Sam will have access to a private and shared locker at delivery terminals. The private locker can store your items if you find you have too much on you, but a shared locker allows you to donate items to players online. It also means that you have access to shared items from others, which comes in extremely handy when you’re in desperate need of a particular item or material. When out and about players will create signs to warn you and other players of threats or areas of interest and you can do the same too. Every single thing you do has some sort of repercussion and just works in this online world.

Expect a minimum of 50 hours to complete the game, with well over 200 hours to do all that is there. Kojima’s attention to detail trademark is all over the show. The soles on Sam’s shoes have a life meter and will need replacement. You have to at times console BB when you hear him crying through the Dualshock 4’s speaker by physically rocking your controller in and up and downwards movement. Easier said than done during a battle. Sam’s restroom at the safe house comes with ideas only Kojima can come up with, but it works. No, I don’t want to tell you about it. You need to experience that for yourself. What I do want to tell you about is the fast travel option or lack thereof. Well, there is the ability to fast travel, but your cargo can’t join you on those travels, as it is the very reason this game exists – you need to do the hard work for the people.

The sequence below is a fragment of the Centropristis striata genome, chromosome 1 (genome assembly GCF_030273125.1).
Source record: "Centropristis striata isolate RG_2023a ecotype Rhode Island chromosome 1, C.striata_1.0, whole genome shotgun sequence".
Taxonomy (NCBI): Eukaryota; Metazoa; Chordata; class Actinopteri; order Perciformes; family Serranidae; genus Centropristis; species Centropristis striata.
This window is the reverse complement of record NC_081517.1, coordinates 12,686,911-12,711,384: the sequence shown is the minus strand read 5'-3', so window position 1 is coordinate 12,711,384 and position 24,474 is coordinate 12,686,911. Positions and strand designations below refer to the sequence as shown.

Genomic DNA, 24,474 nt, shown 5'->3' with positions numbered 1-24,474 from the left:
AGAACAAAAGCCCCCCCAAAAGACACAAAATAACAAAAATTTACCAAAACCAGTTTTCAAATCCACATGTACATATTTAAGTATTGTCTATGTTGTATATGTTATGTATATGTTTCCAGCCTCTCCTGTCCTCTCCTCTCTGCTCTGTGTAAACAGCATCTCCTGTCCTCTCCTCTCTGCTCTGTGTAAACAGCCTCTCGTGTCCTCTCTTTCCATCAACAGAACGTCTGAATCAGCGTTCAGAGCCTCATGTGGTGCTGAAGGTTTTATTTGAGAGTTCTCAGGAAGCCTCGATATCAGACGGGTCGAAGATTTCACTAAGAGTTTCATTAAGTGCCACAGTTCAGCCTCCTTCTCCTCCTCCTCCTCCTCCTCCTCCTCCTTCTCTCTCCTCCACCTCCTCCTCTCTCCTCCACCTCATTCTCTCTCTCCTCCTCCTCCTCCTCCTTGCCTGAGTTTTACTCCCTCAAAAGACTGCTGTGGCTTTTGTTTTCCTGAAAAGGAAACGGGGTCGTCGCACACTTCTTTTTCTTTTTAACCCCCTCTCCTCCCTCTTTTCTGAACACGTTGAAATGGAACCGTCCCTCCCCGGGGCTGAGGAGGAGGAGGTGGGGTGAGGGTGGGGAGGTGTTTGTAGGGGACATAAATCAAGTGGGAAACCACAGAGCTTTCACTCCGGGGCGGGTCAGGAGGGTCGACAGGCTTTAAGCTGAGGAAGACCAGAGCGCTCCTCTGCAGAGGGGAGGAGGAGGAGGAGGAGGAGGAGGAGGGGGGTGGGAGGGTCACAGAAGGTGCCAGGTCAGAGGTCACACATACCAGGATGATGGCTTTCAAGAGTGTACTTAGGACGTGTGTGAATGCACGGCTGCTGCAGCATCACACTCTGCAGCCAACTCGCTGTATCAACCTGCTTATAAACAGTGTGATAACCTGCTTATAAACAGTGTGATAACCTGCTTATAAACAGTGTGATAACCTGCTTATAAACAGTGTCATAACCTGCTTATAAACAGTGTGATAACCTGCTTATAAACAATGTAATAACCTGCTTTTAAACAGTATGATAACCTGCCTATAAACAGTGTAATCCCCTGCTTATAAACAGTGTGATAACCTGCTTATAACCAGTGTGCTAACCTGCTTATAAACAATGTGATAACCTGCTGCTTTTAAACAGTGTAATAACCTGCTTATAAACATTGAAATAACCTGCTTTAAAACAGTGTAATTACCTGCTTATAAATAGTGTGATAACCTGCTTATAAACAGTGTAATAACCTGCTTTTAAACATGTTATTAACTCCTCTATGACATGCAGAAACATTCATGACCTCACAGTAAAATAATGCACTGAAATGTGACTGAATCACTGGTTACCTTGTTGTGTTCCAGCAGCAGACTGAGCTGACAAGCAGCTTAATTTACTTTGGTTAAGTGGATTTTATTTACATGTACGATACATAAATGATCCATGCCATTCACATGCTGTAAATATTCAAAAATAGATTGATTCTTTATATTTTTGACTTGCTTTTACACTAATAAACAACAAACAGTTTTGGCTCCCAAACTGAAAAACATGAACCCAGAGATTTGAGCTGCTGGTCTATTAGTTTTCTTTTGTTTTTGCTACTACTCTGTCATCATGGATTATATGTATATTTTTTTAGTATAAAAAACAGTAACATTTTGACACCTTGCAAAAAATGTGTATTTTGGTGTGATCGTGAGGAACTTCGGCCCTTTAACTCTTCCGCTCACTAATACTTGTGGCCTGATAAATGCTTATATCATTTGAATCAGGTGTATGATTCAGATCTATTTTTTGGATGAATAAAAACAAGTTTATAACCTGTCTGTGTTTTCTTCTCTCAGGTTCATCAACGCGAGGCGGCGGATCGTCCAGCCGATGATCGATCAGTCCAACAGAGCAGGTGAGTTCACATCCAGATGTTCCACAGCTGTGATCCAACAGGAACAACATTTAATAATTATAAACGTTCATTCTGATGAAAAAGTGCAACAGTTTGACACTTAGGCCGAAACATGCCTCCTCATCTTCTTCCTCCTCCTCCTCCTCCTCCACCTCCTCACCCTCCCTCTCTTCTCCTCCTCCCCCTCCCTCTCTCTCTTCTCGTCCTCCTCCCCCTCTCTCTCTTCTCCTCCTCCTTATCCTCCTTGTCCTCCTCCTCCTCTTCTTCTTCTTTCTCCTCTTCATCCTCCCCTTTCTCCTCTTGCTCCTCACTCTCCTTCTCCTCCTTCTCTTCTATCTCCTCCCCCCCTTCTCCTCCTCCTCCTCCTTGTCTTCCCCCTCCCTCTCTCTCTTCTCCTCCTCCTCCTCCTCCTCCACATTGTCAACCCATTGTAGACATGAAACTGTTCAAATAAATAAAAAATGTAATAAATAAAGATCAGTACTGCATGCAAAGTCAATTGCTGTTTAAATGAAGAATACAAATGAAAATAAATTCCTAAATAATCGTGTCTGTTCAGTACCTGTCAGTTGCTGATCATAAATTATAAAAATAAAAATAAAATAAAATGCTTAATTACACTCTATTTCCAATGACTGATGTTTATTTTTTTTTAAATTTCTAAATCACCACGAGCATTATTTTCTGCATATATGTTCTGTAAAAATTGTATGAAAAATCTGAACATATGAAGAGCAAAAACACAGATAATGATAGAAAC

Every route you take will be noted on your Cuff Links (Kojima’s take on the pause menu that hosts various tabs, but has a deeper meaning to the story in the game) and is going to be your primary source for getting around. By the time you’re done with Death Stranding, you’ll know the map inside-out. The Cuff Links also host lots of important data such as interviews and mails. Expect to do a lot of reading as there is a lot of lore that’ll fill you in on the happenings with people you’ve met on your travels as well as the main story.

It sets a mood like no other game has.

There is no denying that the famous actors have brought something special to this title. The acting is believable and of the highest calibre. It’s great to see Hollywood represented in a game, outside of the personas we know. But, when you’re out there on some mountain top with nothing but the wind and some cargo as your companion its the soothing music of Low Roar that’ll set you on a tranquil journey. It’s all about timing and Kojima Productions got the soundtrack spot on. It sets a mood like no other game has.

Death Stranding is filled with so much to do, even though the world (outside of threats) is quite empty and barren of life. If you’re willing to deal with a slow initial pace, then you have a beautiful game with a story to match it. Hideo Kojima’s art is at play again and you’re invited to form a part of this strand.


  • Captivating story
  • Dealing with and overcoming harsh environments
  • Making your way past BTs without them knowing you're there
  • The "inventory management game" is half the fun


  • It's really slow-paced
  • If you want instant action - avoid


If you're in it for the slow burn then Hideo Kojima's next masterpiece will scratch an itch you never knew you had. Action junkies best stay clear, but the rest are invited on this tranquil journey that delivers.


Married to a gamer and she kicks my ass at most shooters. If the game is enjoyable I'll play it, no matter the format.